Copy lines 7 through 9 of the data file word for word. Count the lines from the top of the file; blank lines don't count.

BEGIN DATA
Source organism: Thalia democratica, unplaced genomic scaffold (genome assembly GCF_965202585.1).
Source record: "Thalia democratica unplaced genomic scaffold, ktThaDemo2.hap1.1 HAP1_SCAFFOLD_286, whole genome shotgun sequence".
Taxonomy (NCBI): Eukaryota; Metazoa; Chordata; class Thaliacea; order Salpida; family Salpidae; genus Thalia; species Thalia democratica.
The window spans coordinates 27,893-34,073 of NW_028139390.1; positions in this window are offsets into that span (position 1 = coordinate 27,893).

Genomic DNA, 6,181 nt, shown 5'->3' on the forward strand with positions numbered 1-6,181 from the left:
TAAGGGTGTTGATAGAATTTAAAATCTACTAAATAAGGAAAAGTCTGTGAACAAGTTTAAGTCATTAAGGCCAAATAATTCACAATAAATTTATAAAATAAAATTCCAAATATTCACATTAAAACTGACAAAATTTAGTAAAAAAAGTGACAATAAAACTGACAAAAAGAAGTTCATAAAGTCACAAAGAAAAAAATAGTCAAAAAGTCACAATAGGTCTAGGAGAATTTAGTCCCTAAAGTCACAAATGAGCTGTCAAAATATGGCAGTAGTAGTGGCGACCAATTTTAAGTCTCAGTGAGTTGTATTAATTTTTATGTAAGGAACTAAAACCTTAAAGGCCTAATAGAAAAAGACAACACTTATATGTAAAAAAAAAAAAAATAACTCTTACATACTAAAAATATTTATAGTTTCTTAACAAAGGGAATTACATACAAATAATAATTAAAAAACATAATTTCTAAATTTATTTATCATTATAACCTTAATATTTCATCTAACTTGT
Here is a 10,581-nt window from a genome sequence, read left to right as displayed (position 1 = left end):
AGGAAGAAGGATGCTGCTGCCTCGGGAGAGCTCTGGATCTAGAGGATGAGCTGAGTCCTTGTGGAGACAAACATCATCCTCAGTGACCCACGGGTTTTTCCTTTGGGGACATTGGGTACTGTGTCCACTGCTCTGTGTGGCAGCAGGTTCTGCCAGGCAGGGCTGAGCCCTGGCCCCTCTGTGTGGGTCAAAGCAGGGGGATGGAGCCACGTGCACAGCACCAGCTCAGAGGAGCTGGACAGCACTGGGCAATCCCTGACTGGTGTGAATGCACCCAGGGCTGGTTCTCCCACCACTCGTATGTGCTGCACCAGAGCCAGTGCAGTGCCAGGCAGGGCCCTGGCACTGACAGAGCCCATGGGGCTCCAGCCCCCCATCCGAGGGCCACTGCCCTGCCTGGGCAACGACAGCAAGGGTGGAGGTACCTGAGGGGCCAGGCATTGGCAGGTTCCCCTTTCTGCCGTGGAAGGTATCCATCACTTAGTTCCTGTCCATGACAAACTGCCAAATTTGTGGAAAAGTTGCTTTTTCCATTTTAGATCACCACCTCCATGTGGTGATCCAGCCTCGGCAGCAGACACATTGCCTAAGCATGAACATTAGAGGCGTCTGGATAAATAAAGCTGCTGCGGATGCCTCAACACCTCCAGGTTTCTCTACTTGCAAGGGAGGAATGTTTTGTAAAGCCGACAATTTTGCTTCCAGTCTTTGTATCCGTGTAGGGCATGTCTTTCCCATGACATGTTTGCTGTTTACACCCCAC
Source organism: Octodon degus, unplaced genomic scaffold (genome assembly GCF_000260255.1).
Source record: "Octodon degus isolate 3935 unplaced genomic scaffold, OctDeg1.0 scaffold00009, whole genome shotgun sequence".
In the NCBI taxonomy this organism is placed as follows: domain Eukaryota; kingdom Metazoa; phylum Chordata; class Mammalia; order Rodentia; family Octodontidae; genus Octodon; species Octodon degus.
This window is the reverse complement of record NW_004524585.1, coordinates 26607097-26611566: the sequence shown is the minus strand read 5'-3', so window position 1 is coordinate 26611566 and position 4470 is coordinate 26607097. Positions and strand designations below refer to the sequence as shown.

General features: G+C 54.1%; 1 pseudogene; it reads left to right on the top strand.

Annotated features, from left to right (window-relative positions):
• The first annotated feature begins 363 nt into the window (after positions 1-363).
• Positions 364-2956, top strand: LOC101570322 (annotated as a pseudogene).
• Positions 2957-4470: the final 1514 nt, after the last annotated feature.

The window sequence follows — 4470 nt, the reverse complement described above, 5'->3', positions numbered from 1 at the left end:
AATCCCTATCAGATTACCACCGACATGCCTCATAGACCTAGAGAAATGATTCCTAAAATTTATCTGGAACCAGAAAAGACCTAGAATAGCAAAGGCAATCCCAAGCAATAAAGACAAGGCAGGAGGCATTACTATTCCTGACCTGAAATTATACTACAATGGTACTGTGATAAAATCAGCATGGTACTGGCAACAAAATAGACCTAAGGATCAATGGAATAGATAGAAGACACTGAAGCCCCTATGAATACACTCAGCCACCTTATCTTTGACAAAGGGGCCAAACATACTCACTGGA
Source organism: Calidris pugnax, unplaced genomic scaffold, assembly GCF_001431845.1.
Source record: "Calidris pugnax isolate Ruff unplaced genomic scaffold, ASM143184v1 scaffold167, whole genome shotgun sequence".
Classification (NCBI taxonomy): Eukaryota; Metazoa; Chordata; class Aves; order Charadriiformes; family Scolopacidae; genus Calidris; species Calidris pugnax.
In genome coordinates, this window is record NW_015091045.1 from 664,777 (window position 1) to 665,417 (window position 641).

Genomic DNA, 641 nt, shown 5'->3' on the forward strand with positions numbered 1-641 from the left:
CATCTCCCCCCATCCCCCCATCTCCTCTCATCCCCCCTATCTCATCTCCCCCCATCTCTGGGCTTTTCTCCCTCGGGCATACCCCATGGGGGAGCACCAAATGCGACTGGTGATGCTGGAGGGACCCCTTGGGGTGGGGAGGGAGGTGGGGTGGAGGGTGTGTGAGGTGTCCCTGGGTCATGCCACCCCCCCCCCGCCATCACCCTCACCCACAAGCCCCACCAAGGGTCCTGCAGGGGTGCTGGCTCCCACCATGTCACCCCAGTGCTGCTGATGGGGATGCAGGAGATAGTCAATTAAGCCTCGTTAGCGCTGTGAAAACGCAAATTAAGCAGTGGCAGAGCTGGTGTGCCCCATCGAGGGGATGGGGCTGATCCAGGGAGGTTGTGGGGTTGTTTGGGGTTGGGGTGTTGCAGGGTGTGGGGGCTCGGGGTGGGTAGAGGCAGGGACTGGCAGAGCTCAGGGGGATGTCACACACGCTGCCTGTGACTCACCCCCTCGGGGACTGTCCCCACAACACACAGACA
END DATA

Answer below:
Here is a 10,581-nt window from a genome sequence, read left to right as displayed (position 1 = left end):
AGGAAGAAGGATGCTGCTGCCTCGGGAGAGCTCTGGATCTAGAGGATGAGCTGAGTCCTTGTGGAGACAAACATCATCCTCAGTGACCCACGGGTTTTTCCTTTGGGGACATTGGGTACTGTGTCCACTGCTCTGTGTGGCAGCAGGTTCTGCCAGGCAGGGCTGAGCCCTGGCCCCTCTGTGTGGGTCAAAGCAGGGGGATGGAGCCACGTGCACAGCACCAGCTCAGAGGAGCTGGACAGCACTGGGCAATCCCTGACTGGTGTGAATGCACCCAGGGCTGGTTCTCCCACCACTCGTATGTGCTGCACCAGAGCCAGTGCAGTGCCAGGCAGGGCCCTGGCACTGACAGAGCCCATGGGGCTCCAGCCCCCCATCCGAGGGCCACTGCCCTGCCTGGGCAACGACAGCAAGGGTGGAGGTACCTGAGGGGCCAGGCATTGGCAGGTTCCCCTTTCTGCCGTGGAAGGTATCCATCACTTAGTTCCTGTCCATGACAAACTGCCAAATTTGTGGAAAAGTTGCTTTTTCCATTTTAGATCACCACCTCCATGTGGTGATCCAGCCTCGGCAGCAGACACATTGCCTAAGCATGAACATTAGAGGCGTCTGGATAAATAAAGCTGCTGCGGATGCCTCAACACCTCCAGGTTTCTCTACTTGCAAGGGAGGAATGTTTTGTAAAGCCGACAATTTTGCTTCCAGTCTTTGTATCCGTGTAGGGCATGTCTTTCCCATGACATGTTTGCTGTTTACACCCCAC
Source organism: Octodon degus, unplaced genomic scaffold (genome assembly GCF_000260255.1).